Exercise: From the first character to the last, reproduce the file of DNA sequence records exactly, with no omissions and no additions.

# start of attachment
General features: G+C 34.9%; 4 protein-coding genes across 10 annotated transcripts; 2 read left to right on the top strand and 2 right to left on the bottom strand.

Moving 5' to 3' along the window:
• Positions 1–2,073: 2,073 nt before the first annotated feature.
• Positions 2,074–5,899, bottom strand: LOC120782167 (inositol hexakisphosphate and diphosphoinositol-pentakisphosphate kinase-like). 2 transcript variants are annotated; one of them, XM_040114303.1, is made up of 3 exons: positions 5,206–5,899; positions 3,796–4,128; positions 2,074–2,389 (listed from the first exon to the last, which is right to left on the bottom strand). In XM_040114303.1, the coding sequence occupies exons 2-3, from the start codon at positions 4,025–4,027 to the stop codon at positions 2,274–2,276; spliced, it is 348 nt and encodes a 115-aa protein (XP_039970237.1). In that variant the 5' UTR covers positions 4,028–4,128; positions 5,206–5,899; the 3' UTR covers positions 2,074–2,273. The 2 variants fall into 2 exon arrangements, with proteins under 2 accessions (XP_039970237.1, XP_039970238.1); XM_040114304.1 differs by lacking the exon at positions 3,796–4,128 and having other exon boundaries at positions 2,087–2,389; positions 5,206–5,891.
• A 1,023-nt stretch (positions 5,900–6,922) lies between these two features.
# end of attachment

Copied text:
General features: G+C 34.9%; 4 protein-coding genes across 10 annotated transcripts; 2 read left to right on the top strand and 2 right to left on the bottom strand.

Moving 5' to 3' along the window:
• Positions 1–2,073: 2,073 nt before the first annotated feature.
• Positions 2,074–5,899, bottom strand: LOC120782167 (inositol hexakisphosphate and diphosphoinositol-pentakisphosphate kinase-like). 2 transcript variants are annotated; one of them, XM_040114303.1, is made up of 3 exons: positions 5,206–5,899; positions 3,796–4,128; positions 2,074–2,389 (listed from the first exon to the last, which is right to left on the bottom strand). In XM_040114303.1, the coding sequence occupies exons 2-3, from the start codon at positions 4,025–4,027 to the stop codon at positions 2,274–2,276; spliced, it is 348 nt and encodes a 115-aa protein (XP_039970237.1). In that variant the 5' UTR covers positions 4,028–4,128; positions 5,206–5,899; the 3' UTR covers positions 2,074–2,273. The 2 variants fall into 2 exon arrangements, with proteins under 2 accessions (XP_039970237.1, XP_039970238.1); XM_040114304.1 differs by lacking the exon at positions 3,796–4,128 and having other exon boundaries at positions 2,087–2,389; positions 5,206–5,891.
• A 1,023-nt stretch (positions 5,900–6,922) lies between these two features.